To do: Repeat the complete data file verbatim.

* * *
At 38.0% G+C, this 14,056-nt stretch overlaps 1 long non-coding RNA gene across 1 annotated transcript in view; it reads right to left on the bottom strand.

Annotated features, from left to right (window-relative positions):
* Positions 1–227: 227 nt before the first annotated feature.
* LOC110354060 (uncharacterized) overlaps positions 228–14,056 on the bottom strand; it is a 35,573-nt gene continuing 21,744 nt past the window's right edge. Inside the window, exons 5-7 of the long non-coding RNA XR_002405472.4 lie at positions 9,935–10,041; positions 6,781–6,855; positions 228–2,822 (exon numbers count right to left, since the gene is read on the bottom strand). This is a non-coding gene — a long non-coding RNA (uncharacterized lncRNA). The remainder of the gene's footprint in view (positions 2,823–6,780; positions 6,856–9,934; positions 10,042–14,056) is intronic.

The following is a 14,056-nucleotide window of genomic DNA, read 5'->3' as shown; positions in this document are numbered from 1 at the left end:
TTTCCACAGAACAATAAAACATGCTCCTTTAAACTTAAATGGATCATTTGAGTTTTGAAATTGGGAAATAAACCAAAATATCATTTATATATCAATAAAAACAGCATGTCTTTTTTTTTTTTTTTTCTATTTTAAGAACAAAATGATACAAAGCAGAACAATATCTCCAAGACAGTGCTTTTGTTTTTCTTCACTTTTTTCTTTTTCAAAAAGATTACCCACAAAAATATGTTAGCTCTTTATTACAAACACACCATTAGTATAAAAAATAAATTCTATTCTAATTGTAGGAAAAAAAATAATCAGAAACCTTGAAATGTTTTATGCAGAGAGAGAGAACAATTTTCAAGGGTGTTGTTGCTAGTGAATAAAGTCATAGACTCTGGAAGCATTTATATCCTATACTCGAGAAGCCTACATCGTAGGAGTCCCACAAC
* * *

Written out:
At 38.0% G+C, this 14,056-nt stretch overlaps 1 long non-coding RNA gene across 1 annotated transcript in view; it reads right to left on the bottom strand.

Annotated features, from left to right (window-relative positions):
* Positions 1–227: 227 nt before the first annotated feature.
* LOC110354060 (uncharacterized) overlaps positions 228–14,056 on the bottom strand; it is a 35,573-nt gene continuing 21,744 nt past the window's right edge. Inside the window, exons 5-7 of the long non-coding RNA XR_002405472.4 lie at positions 9,935–10,041; positions 6,781–6,855; positions 228–2,822 (exon numbers count right to left, since the gene is read on the bottom strand). This is a non-coding gene — a long non-coding RNA (uncharacterized lncRNA). The remainder of the gene's footprint in view (positions 2,823–6,780; positions 6,856–9,934; positions 10,042–14,056) is intronic.

The following is a 14,056-nucleotide window of genomic DNA, read 5'->3' as shown; positions in this document are numbered from 1 at the left end:
TTTCCACAGAACAATAAAACATGCTCCTTTAAACTTAAATGGATCATTTGAGTTTTGAAATTGGGAAATAAACCAAAATATCATTTATATATCAATAAAAACAGCATGTCTTTTTTTTTTTTTTTTCTATTTTAAGAACAAAATGATACAAAGCAGAACAATATCTCCAAGACAGTGCTTTTGTTTTTCTTCACTTTTTTCTTTTTCAAAAAGATTACCCACAAAAATATGTTAGCTCTTTATTACAAACACACCATTAGTATAAAAAATAAATTCTATTCTAATTGTAGGAAAAAAAATAATCAGAAACCTTGAAATGTTTTATGCAGAGAGAGAGAACAATTTTCAAGGGTGTTGTTGCTAGTGAATAAAGTCATAGACTCTGGAAGCATTTATATCCTATACTCGAGAAGCCTACATCGTAGGAGTCCCACAAC